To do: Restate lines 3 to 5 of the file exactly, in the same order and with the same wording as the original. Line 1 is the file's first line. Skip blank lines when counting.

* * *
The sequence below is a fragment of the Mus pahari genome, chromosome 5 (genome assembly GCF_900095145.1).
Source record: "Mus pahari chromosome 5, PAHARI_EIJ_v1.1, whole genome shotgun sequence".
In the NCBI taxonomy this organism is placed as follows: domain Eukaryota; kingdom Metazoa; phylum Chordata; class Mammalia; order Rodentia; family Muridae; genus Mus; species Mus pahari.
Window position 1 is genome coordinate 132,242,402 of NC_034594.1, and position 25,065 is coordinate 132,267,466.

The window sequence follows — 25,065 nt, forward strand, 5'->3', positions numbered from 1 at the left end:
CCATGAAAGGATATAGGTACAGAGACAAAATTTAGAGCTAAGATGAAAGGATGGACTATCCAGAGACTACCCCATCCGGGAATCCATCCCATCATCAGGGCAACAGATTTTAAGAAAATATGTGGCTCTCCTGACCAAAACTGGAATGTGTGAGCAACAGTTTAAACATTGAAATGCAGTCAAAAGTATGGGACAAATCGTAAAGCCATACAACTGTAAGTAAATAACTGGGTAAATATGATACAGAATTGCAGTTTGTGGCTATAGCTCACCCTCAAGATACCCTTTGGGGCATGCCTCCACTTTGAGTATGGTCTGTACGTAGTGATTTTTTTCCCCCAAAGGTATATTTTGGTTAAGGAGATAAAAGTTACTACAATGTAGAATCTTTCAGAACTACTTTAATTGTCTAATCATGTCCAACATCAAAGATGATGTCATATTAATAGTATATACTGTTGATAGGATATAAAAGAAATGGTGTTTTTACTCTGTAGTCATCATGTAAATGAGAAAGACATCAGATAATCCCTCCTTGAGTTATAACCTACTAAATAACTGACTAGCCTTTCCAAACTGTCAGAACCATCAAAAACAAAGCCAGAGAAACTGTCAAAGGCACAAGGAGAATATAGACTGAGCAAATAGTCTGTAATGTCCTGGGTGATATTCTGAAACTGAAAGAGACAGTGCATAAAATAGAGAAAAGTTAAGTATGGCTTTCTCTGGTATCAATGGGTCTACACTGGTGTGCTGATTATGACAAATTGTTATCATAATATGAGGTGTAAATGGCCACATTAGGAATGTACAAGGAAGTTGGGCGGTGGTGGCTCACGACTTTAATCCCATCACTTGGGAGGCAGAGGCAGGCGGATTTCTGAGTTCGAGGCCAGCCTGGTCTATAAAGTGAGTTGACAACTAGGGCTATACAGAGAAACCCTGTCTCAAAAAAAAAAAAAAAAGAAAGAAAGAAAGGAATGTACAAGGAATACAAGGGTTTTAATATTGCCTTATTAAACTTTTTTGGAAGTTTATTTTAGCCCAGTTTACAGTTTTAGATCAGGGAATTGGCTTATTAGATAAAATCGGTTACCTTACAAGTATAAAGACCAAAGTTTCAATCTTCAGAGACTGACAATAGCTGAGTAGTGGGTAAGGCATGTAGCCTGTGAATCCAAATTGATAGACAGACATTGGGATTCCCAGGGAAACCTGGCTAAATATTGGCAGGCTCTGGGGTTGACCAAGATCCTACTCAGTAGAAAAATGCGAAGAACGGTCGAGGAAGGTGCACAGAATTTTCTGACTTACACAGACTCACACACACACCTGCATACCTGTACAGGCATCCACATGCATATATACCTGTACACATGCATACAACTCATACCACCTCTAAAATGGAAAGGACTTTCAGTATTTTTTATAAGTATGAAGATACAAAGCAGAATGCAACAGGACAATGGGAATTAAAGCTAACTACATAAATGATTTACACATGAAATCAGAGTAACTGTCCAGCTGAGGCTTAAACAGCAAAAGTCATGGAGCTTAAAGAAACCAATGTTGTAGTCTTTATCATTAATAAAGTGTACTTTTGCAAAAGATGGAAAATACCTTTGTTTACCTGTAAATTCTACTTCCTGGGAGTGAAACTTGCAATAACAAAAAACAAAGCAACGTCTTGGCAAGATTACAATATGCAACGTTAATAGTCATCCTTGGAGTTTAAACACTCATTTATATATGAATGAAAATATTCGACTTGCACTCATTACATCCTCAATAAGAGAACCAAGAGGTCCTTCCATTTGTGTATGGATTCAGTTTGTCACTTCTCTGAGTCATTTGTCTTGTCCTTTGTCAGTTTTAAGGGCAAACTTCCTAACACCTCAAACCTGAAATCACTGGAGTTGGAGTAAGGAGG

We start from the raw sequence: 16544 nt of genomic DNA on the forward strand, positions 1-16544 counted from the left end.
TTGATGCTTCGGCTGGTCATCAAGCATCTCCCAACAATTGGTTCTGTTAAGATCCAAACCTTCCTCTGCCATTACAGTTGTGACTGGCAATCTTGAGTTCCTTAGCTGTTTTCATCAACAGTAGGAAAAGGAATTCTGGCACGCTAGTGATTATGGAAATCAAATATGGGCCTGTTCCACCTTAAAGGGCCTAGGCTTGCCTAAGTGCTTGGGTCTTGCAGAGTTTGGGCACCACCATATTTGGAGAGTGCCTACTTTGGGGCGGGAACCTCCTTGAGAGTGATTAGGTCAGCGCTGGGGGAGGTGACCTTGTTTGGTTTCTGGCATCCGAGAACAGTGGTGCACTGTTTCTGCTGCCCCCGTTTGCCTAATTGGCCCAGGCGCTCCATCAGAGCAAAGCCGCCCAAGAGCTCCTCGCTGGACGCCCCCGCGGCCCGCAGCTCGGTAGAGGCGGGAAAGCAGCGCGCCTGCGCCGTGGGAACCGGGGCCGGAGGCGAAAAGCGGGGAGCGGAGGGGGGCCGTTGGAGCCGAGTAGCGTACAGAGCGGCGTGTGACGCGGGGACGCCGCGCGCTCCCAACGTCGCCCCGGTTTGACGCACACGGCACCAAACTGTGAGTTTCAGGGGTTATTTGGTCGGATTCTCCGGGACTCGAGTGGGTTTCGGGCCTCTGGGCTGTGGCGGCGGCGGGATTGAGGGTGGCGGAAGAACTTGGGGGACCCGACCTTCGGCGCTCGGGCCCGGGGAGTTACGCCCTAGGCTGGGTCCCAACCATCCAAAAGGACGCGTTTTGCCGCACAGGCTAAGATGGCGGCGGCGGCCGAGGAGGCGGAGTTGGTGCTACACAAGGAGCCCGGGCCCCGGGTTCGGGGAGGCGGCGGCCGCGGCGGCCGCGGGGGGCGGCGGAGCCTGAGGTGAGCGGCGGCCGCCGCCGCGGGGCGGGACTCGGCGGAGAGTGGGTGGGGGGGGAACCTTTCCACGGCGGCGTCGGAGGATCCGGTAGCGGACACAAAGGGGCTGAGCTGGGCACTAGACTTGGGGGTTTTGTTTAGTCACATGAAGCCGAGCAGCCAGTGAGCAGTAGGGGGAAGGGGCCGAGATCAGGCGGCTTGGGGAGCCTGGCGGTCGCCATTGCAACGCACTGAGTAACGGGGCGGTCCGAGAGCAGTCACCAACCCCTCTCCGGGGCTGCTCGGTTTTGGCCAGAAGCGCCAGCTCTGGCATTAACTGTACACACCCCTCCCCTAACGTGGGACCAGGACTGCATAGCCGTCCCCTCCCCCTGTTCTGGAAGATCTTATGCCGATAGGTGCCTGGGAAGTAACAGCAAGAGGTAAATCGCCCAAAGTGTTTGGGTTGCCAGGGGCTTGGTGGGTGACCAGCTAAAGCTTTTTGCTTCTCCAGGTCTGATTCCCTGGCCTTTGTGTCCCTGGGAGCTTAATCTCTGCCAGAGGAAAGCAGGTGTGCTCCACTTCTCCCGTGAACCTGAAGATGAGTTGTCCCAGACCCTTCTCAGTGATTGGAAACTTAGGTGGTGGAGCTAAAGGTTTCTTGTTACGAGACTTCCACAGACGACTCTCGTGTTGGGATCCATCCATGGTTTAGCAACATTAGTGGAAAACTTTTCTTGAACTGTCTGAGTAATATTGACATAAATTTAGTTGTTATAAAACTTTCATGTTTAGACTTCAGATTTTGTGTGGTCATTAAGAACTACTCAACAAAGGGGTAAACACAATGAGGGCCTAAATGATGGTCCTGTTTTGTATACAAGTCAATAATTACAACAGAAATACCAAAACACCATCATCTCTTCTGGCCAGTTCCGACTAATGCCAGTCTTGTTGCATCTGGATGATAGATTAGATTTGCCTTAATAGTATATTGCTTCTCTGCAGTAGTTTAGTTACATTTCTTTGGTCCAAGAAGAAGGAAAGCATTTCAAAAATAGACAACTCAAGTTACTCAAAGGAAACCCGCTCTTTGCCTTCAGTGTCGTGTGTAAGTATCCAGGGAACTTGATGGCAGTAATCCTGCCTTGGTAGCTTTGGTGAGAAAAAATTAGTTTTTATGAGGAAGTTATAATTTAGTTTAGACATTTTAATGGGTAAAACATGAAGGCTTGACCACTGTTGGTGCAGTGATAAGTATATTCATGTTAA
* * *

In the NCBI taxonomy this organism is placed as follows: domain Eukaryota; kingdom Metazoa; phylum Chordata; class Mammalia; order Rodentia; family Muridae; genus Mus; species Mus pahari.
Window position 1 is genome coordinate 132,242,402 of NC_034594.1, and position 25,065 is coordinate 132,267,466.

The window sequence follows — 25,065 nt, forward strand, 5'->3', positions numbered from 1 at the left end: